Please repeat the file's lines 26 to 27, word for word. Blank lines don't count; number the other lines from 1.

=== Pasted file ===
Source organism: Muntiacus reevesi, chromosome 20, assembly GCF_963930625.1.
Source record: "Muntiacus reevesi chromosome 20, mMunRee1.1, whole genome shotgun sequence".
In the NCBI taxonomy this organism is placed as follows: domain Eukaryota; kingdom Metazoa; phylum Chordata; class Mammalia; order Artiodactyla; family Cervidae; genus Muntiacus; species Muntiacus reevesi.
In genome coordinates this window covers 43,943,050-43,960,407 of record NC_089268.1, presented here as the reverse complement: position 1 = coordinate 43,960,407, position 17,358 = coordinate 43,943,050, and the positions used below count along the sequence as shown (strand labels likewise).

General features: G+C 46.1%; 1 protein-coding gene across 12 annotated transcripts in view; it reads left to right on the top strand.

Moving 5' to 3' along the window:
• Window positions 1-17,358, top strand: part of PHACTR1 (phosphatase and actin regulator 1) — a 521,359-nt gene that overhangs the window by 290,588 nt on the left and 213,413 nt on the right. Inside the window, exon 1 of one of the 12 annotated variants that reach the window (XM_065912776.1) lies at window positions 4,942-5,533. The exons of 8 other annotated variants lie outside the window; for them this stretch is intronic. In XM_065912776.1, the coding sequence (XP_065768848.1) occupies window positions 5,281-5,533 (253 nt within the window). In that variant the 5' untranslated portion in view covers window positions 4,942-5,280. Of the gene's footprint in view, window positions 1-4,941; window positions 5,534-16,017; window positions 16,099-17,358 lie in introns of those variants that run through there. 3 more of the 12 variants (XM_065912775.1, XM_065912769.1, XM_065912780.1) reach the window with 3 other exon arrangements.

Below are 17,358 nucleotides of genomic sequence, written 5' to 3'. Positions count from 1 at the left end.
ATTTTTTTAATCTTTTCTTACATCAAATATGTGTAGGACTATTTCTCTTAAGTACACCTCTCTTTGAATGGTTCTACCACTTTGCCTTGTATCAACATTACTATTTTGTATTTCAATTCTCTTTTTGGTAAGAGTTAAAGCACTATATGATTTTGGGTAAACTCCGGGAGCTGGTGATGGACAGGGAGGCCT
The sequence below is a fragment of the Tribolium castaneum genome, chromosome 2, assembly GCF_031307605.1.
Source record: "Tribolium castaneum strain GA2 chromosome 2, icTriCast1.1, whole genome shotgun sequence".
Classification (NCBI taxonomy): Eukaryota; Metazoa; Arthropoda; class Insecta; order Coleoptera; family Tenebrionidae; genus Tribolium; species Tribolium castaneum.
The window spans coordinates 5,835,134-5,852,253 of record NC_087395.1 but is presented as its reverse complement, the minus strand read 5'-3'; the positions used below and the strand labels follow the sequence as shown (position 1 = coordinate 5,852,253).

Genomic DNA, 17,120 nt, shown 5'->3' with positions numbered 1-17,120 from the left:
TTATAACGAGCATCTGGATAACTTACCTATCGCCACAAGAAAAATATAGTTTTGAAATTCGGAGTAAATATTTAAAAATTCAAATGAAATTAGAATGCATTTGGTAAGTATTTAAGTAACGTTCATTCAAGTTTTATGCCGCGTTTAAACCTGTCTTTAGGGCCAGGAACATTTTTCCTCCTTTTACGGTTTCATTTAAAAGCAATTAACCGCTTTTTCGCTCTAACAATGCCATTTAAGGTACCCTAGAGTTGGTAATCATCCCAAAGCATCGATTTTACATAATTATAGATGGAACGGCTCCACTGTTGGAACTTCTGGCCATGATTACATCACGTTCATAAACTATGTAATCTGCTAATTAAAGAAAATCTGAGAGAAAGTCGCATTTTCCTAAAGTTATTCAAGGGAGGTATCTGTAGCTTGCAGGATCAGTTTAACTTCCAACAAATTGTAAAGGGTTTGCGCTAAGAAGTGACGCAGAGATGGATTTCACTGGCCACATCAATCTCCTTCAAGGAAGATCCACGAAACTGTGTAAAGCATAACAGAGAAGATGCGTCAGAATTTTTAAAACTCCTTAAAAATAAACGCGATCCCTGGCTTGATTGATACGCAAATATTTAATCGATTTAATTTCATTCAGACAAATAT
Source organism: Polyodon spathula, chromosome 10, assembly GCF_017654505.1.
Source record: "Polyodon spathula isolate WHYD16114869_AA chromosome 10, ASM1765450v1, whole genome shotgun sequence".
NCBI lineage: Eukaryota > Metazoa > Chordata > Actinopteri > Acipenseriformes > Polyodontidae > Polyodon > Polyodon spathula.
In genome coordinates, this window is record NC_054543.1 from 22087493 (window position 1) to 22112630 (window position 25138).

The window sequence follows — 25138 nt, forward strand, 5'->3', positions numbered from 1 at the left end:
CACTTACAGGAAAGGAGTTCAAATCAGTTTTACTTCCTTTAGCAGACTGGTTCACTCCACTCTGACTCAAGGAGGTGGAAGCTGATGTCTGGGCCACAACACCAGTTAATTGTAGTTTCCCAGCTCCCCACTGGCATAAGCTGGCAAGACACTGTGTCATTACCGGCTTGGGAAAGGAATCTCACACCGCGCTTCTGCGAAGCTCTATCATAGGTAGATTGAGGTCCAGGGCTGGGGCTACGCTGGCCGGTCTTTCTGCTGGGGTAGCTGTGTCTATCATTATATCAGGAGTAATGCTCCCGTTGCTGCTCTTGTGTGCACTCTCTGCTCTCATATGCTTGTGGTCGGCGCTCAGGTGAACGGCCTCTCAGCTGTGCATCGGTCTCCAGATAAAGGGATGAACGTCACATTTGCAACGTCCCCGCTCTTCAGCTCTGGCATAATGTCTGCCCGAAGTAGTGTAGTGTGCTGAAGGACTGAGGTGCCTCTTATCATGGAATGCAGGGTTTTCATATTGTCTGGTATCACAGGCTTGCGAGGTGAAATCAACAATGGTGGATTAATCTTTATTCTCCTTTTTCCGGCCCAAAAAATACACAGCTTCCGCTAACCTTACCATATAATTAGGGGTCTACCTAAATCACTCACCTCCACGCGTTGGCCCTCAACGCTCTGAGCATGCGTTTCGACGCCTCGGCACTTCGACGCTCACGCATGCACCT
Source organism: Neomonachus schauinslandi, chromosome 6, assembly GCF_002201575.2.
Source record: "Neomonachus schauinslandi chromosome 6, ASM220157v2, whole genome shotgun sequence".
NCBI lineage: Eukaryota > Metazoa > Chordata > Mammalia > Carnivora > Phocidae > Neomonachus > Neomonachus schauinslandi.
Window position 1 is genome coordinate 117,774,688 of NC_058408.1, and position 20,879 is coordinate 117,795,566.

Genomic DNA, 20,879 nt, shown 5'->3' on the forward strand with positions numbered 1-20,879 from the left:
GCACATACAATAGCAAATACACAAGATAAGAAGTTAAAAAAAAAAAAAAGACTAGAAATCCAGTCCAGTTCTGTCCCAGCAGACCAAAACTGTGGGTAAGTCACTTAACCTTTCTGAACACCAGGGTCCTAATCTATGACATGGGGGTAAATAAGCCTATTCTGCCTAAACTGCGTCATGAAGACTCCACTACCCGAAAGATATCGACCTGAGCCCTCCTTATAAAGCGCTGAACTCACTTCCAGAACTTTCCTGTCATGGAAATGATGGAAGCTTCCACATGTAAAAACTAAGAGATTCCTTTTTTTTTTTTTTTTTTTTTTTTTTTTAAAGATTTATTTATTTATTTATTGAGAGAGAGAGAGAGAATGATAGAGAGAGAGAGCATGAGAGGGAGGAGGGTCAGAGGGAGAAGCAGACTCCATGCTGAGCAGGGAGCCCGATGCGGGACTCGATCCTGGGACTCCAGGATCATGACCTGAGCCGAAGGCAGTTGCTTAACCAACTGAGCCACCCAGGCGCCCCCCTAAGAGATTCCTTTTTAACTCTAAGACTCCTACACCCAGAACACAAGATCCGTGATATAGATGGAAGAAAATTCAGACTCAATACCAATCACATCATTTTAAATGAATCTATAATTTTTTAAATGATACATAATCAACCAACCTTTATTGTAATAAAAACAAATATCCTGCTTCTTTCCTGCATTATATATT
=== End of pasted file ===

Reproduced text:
Genomic DNA, 20,879 nt, shown 5'->3' on the forward strand with positions numbered 1-20,879 from the left:
GCACATACAATAGCAAATACACAAGATAAGAAGTTAAAAAAAAAAAAAAGACTAGAAATCCAGTCCAGTTCTGTCCCAGCAGACCAAAACTGTGGGTAAGTCACTTAACCTTTCTGAACACCAGGGTCCTAATCTATGACATGGGGGTAAATAAGCCTATTCTGCCTAAACTGCGTCATGAAGACTCCACTACCCGAAAGATATCGACCTGAGCCCTCCTTATAAAGCGCTGAACTCACTTCCAGAACTTTCCTGTCATGGAAATGATGGAAGCTTCCACATGTAAAAACTAAGAGATTCCTTTTTTTTTTTTTTTTTTTTTTTTTTTTAAAGATTTATTTATTTATTTATTGAGAGAGAGAGAGAGAATGATAGAGAGAGAGAGCATGAGAGGGAGGAGGGTCAGAGGGAGAAGCAGACTCCATGCTGAGCAGGGAGCCCGATGCGGGACTCGATCCTGGGACTCCAGGATCATGACCTGAGCCGAAGGCAGTTGCTTAACCAACTGAGCCACCCAGGCGCCCCCCTAAGAGATTCCTTTTTAACTCTAAGACTCCTACACCCAGAACACAAGATCCGTGATATAGATGGAAGAAAATTCAGACTCAATACCAATCACATCATTTTAAATGAATCTATAATTTTTTAAATGATACATAATCAACCAACCTTTATTGTAATAAAAACAAATATCCTGCTTCTTTCCTGCATTATATATT